UK immigration laws are stifling culture
Trump’s controversial immigration order has caused international outrage. One story that particularly resonated with Trump’s critics was that of Asghar Farhadi, the director of The Salesman, who boycotted the Oscars this year because he was born in Iran, one of the countries on Trump’s blacklist. Though Farhadi was granted access to the US, he said he could not attend the awards ceremony, ‘out of respect for the people of my country and those of the other six nations who have been disrespected by the inhumane law that bans entry of immigrants to the US’.
For many, Farhadi’s protest cut to the heart of Trump’s illiberalism – his policies were blocking not only the free travel of individuals, but also the free exchange of culture and ideas.
But this recent outrage over Trump’s ban ignores the incredibly restrictive measures artists already face when they try to bring their work to the West. This is particularly true of the UK. Since the Home Office scrapped the specialist visa for ‘writers, composers and artists’ in 2008, it has become incredibly difficult for non-EU-based artists to gain entry to the UK. Artists are now required to apply for a more general points-based visa.
Of course, artists shouldn’t get special treatment over other workers. But it is difficult to broadly categorise the work that artists (including writers and musicians) do. Even if artists’ work is exceptional or groundbreaking, they might suffer penalties and be refused a visa if they do not earn a lot of money. Under the current points-based system, they can be penalised for being self-taught, rather than having a formal degree. Nikhil Singh, a critically acclaimed illustrator from South Africa, was denied entry to the UK simply because he didn’t go to university. This meant he was unable to attend his own book launch at the Institute for Contemporary Arts in London.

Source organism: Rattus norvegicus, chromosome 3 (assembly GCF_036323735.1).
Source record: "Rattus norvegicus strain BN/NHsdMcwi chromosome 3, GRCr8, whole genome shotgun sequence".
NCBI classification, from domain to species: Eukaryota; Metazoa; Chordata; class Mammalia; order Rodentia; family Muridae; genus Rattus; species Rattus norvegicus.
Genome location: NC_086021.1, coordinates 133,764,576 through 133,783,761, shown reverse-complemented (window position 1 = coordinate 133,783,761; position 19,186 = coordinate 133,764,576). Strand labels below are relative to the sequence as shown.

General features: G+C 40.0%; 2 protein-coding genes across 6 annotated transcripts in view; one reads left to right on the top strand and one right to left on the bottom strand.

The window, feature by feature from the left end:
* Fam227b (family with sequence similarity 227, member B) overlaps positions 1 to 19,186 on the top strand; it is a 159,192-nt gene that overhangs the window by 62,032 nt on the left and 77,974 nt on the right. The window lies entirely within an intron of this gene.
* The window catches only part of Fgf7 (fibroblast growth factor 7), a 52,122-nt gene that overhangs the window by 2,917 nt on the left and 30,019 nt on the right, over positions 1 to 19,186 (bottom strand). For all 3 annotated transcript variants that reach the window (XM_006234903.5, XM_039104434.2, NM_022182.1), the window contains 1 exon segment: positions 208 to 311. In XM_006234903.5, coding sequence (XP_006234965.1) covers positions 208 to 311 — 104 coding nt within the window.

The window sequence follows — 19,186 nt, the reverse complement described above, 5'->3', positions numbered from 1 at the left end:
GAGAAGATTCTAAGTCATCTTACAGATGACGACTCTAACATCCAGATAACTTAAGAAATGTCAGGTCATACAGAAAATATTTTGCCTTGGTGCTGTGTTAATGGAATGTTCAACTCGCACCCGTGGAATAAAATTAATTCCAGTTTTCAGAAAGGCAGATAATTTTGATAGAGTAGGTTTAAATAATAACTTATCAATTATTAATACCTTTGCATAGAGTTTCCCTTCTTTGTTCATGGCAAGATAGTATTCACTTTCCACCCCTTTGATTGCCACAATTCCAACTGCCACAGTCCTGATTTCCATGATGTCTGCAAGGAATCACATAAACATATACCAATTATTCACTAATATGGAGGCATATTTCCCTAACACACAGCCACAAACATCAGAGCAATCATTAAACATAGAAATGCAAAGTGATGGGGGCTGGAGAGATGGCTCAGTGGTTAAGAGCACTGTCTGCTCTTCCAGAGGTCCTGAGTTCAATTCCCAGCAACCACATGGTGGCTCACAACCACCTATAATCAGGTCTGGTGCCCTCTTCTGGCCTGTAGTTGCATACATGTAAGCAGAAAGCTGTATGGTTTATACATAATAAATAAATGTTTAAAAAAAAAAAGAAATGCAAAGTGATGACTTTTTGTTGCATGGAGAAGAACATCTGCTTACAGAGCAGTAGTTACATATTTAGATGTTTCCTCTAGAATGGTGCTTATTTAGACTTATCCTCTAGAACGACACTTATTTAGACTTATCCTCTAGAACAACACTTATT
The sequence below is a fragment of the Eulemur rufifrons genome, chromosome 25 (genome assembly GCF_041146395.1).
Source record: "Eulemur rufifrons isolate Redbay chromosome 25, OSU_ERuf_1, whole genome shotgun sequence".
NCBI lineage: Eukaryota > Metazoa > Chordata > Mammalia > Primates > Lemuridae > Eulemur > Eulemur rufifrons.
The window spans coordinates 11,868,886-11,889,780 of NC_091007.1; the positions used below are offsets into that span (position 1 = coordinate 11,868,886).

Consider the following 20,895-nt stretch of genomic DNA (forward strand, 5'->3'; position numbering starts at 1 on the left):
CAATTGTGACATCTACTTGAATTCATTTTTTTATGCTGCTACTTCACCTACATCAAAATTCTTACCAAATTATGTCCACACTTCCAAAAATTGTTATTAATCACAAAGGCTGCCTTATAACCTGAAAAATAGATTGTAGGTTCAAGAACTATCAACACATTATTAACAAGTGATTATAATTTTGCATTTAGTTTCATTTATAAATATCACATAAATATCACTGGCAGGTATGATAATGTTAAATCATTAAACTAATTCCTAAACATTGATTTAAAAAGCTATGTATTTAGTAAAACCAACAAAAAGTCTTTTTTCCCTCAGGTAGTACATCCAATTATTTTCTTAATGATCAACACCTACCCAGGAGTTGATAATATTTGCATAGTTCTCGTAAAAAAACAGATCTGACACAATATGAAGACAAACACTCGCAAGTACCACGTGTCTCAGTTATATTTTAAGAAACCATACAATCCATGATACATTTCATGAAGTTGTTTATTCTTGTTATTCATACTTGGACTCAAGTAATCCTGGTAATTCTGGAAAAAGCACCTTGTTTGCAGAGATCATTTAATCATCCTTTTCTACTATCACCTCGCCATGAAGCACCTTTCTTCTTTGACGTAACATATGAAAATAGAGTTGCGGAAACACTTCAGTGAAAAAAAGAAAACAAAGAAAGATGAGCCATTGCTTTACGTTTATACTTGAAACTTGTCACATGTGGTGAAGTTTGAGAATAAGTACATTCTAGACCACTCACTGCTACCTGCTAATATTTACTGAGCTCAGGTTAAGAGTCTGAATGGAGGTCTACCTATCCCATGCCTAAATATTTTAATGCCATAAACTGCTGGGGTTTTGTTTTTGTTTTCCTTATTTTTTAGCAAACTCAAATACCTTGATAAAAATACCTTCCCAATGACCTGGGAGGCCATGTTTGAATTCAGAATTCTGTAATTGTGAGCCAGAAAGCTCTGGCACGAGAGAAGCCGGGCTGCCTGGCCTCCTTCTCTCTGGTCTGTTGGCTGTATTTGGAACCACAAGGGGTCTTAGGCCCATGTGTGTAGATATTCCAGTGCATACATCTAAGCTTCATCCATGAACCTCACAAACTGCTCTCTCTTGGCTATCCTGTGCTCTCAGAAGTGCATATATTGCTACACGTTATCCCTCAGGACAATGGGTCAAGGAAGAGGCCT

The Manifesto Club, a British organisation that champions civil liberties, cites numerous cases where visa restrictions have caused serious problems for the arts industry. Many residencies, performances and exhibitions have been cancelled or delayed because of nightmarish visa issues.
Speaking to the Manifesto Club, Mia Jankowicz, former manager of the Gasworks residency programme for international artists, said: ‘I noticed the mounting of exceptional difficulties in bringing artists over – even from countries that had had a very smooth process in previous years.’ ‘Only last year’, she continued, ‘two residencies were significantly delayed due to astonishing and, frankly, bloody-minded delays caused by visa authorities. This is despite meeting all requirements, extremely strong planning, and the support of at least two high-profile London institutions.’
Some have speculated that visa restrictions for non-EU nationals are tough because the government has struggled to meet its immigration targets. In 2013, Canadian author Leah McLaren wrote in the Spectator: ‘David Cameron has promised to halve net immigration to Britain by the next election. The problem is that he has no control over the EU nationals who come to settle. So the only way he can meet his target is to deter people like me: non-EU nationals.’
These ridiculous bureaucratic measures act as barriers to cultural development. Our existing immigration policy and visa system are incapable of dealing with complexity and nuance. After Brexit, questions around immigration will be up for debate. And, if we truly want to live in a culturally exciting, cosmopolitan and open society, we must argue for an open and liberal attitude towards immigration, for artists and everyone else.
Candice Holdsworth is the founder and editor of Imagine Athena.